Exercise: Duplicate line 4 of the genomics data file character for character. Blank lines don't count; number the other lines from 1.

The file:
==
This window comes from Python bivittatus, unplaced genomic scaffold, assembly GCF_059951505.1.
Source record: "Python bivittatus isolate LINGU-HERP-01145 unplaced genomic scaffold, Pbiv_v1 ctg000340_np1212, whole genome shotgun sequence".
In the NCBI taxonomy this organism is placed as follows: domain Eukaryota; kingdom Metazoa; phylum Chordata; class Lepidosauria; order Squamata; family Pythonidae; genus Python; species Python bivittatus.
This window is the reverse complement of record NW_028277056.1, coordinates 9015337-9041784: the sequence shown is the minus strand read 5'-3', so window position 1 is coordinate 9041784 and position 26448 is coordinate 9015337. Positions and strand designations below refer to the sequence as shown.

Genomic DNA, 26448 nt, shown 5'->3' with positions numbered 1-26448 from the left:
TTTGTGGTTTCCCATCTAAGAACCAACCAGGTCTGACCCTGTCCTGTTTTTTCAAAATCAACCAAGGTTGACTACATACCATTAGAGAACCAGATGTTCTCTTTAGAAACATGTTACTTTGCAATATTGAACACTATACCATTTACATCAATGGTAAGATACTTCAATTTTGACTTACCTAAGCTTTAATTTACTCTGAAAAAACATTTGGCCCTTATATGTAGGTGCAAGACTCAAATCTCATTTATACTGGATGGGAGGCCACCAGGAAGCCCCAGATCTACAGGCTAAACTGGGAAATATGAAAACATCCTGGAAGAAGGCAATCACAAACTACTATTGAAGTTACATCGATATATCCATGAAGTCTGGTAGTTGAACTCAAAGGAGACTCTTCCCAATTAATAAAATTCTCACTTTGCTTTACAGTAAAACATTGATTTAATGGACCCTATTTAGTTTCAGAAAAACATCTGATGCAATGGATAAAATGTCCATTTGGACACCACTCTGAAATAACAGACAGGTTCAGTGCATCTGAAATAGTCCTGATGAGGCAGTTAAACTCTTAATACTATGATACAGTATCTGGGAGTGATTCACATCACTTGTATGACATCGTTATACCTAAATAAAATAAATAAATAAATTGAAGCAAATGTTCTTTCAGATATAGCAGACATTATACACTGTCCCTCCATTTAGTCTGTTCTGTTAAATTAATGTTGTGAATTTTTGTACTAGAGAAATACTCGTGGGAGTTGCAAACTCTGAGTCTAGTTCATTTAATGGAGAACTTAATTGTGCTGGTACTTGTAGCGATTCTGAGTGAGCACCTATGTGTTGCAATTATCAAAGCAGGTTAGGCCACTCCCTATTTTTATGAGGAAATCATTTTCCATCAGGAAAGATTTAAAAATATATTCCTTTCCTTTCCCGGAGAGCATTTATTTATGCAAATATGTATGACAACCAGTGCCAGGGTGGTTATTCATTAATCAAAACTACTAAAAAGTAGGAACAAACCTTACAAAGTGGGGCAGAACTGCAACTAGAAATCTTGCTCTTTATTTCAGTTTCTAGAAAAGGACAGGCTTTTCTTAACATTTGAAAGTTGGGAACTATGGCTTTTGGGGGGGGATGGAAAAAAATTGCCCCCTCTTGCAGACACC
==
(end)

This window is the reverse complement of record NW_028277056.1, coordinates 9015337-9041784: the sequence shown is the minus strand read 5'-3', so window position 1 is coordinate 9041784 and position 26448 is coordinate 9015337. Positions and strand designations below refer to the sequence as shown.